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OpEdNews Op Eds    H2'ed 9/1/12

Ralph Reed: From Purgatory to Power

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MARVIN OLASKY: There was a lot of fooling going on -- Abramoff, in a way, was manipulating Ralph Reed, Ralph Reed was manipulating others, but perhaps Ralph Reed was manipulating Abramoff and saying, "I'm accomplishing these things," whereas he wasn't. So, you know, there were millions of dollars changing hands, there were actually hundreds of millions of dollars at stake in this whole thing.

LOU DUBOSE: You know, there's something ironic and amusing in all that, is that while Abramoff was shaking down these Indians, it's quite possible that Ralph Reed was shaking down Jack Abramoff.

BILL MOYERS: They were now turning on each other. When Mike Scanlon quizzed his partner,

Email of JACK ABRAMOFF: "...did Ralph spend all the money he was given to fight this -- or does he have some left?"

BILL MOYERS: Abramoff replied:

Email of JACK ABRAMOFF: "That's a silly question! He would NEVER admit he has money left over. Would we?"

Email of MICHAEL SCANLON: "No -- but..."

Email of JACK ABRAMOFF: "He is a bad version of us! No more money for him."

SUZII PAYNTER: You know, I think when I read that phrase about Ralph Reed, that he's a "bad version of us," I've got to tell you my heart hurt. That you could really just disregard the values and the rules that you've played by. And for what? We all come to the edge of that shore at some point in our lives and have to ask ourselves, "Am I going to step over that? And for what? For money? For you know, raking off money for my own political gains or whatever. That's what it -- that's what it said to me, that Ralph Reed had stepped across some kind of moral line -- even Jack Abramoff would say he's a bad version of ourselves.

BILL MOYERS: By 2004, the jig was up. Senate hearings exposed the story of front groups, secret kickbacks and political payoffs at the heart of Abramoff's empire. Twenty-two people received criminal penalties -- lawmakers, lobbyists, Bush administration officials and congressional staffers. Abramoff and his partner Scanlon pleaded guilty to charges they had bilked their Native American clients out of nearly $40 million dollars. They both landed in prison -- Abramoff served almost four years before being released in 2010. Claiming redemption, he has written a memoir, he blogs as an advocate for cleaning up corruption in politics, and has a talk show on satellite radio.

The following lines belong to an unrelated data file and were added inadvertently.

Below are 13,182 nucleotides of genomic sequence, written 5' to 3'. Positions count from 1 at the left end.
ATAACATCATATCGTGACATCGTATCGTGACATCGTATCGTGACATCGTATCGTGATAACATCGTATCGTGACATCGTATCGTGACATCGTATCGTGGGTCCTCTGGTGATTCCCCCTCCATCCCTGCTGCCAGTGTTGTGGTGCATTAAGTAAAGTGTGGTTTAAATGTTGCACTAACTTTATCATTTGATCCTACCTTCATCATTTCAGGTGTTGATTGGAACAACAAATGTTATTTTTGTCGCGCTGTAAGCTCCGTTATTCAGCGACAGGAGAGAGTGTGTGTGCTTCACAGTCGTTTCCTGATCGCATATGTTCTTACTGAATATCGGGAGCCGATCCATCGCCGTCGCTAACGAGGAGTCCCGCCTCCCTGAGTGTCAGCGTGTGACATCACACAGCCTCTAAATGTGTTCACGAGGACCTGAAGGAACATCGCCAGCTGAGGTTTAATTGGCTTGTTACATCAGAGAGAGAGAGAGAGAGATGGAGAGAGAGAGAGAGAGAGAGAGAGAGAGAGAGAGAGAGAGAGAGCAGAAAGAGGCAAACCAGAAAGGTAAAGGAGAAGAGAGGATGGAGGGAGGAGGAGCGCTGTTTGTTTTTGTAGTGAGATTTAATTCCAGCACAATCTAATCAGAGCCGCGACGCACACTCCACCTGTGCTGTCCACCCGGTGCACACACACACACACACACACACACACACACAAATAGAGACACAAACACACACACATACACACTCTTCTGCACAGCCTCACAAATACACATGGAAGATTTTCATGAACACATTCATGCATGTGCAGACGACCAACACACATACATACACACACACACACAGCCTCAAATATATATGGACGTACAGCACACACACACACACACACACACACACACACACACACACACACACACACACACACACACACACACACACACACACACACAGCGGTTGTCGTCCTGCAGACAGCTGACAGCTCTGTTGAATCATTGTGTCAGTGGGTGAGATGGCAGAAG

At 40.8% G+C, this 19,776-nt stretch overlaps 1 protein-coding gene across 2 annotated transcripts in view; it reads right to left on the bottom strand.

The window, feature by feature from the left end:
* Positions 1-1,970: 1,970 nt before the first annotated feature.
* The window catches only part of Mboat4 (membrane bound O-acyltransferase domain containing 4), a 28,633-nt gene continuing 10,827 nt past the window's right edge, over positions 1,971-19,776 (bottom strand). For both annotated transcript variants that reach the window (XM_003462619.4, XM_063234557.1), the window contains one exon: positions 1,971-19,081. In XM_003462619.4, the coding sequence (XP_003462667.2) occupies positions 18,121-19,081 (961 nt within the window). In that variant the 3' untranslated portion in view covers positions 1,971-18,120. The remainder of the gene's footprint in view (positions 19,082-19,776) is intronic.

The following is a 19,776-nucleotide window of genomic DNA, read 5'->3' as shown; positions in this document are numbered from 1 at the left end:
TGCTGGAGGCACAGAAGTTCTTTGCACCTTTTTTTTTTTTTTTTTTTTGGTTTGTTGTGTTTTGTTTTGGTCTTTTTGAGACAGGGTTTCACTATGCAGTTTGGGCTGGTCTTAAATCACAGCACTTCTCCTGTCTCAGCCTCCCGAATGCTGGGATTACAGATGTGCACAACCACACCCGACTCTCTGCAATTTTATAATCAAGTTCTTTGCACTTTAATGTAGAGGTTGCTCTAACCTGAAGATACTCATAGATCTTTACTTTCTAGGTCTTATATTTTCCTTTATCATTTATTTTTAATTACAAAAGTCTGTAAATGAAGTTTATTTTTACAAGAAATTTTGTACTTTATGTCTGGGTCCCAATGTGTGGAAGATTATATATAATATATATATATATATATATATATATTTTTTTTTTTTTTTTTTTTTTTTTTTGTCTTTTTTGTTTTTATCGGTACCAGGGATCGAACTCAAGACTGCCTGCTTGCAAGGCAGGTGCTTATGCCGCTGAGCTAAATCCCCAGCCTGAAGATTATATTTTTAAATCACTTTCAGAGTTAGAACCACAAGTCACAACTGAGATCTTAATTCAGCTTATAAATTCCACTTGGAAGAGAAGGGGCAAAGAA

Grover Norquist escaped scrutiny and is still riding high, threatening Republican politicians with defeat at the polls if they dare vote to increase taxes. Most Republicans in Congress have signed Norquist's pledge just as Joe Kaufmann, running for Congress from Florida, is doing here, at a conference sponsored -- surprise -- by Ralph Reed's Faith and Freedom Coalition.

GROVER NORQUIST This is a commitment to the people of Florida that Joe will not raise their taxes, tax reform is a good idea, tax changes that are a Trojan horse for tax increases are not a good idea. So this is a pledge tax reform yes, tax increases no.

BILL MOYERS: Ralph Reed was a central figure in the Jack Abramoff scandal, according to the bipartisan senate committee that investigated and detailed more than $5.3 million dollars Abramoff had paid Reed. But Reed was never charged. He had double-crossed his trusted followers and made them pawns in a power game. But it isn't necessarily a criminal offense to be a phony. A false prophet out to make a profit.

The scandal did derail Reed's hopes for public office in 2006. It broke while he was running in the Republican primary for Lieutenant Governor of Georgia. His Republican opponent made political hay with the Abramoff mess.

ADVERTISEMENT: Ralph Reed took millions from convicted felon, Jack Abramoff, to help casinos. And Reed worked with Abramoff to deny women and children legal protection from sweatshops in the Marianna Islands, a U.S. Territory. Even though our government warned that women on the islands were subjected to forced abortions and children were coerced into prostitution. Ralph Reed, his values are for sale.

BILL MOYERS: Reed remains unapologetic. He was confronted by a blogger last year who posted this footage on YouTube.

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Bill Moyers is President of the Schumann Center for Media and Democracy.

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